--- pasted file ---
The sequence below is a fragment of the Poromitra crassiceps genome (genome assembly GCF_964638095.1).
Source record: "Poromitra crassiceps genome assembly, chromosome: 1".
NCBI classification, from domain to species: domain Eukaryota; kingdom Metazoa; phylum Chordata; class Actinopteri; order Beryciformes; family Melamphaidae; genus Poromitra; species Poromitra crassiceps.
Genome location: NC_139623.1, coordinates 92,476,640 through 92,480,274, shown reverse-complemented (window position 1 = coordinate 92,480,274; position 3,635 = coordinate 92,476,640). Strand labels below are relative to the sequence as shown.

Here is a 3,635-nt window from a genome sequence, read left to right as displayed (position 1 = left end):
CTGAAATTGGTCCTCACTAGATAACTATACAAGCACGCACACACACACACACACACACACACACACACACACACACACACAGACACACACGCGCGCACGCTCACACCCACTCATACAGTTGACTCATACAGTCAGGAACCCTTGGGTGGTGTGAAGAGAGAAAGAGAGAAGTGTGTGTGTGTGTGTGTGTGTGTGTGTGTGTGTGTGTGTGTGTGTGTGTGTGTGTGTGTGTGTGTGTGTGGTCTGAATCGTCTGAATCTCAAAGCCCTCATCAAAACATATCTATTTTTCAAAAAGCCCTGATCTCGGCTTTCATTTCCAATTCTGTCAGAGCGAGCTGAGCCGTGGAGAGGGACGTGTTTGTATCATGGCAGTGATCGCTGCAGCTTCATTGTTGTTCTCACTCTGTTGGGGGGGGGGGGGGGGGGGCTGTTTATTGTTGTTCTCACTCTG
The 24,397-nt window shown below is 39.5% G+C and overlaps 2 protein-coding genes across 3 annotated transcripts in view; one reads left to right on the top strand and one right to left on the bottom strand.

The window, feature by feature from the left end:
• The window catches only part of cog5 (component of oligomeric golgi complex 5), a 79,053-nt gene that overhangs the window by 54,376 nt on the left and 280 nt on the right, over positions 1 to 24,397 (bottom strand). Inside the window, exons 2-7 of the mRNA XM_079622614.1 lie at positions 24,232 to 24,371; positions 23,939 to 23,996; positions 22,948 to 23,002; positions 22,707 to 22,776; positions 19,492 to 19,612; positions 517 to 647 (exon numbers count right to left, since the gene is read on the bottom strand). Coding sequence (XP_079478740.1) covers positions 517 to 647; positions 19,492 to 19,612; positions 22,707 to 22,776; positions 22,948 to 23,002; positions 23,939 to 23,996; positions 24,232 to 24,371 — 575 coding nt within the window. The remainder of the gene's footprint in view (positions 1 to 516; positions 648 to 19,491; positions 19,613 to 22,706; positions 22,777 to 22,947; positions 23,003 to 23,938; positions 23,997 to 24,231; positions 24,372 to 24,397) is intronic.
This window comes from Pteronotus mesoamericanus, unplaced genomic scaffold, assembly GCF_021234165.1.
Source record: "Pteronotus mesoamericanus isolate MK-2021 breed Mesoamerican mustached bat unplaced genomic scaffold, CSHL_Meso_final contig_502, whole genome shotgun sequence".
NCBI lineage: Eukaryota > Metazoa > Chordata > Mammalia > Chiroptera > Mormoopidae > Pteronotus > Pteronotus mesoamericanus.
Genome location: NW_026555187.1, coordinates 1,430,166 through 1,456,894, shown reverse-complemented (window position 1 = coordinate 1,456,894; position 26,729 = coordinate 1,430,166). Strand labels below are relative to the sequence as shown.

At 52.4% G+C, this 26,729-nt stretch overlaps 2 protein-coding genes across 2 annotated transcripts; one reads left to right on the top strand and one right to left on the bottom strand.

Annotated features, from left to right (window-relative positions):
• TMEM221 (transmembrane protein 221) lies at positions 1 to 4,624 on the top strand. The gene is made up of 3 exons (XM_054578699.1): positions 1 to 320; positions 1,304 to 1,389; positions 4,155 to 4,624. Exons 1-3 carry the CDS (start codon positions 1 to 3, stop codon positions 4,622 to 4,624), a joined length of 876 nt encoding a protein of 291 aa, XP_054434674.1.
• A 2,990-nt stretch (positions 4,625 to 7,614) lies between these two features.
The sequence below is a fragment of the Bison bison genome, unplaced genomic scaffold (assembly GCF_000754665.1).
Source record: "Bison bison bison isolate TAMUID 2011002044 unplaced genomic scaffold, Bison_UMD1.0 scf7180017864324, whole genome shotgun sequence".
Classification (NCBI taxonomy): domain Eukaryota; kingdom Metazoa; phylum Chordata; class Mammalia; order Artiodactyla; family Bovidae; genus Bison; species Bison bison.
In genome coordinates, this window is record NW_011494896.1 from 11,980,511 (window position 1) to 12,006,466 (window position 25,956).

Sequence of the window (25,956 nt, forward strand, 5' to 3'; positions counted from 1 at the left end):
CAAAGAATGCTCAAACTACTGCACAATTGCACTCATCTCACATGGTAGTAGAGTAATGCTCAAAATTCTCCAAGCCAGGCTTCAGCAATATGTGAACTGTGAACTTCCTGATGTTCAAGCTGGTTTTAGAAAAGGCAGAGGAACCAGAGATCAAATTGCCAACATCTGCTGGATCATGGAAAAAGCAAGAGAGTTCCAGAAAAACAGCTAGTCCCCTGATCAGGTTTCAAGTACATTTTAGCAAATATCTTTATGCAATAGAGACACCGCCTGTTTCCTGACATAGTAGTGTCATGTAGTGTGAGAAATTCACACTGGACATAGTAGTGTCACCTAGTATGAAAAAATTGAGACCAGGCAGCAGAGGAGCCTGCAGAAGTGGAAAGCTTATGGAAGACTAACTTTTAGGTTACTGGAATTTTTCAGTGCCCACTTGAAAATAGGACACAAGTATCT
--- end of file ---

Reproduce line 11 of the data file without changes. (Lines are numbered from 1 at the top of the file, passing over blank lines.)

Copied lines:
Source record: "Pteronotus mesoamericanus isolate MK-2021 breed Mesoamerican mustached bat unplaced genomic scaffold, CSHL_Meso_final contig_502, whole genome shotgun sequence".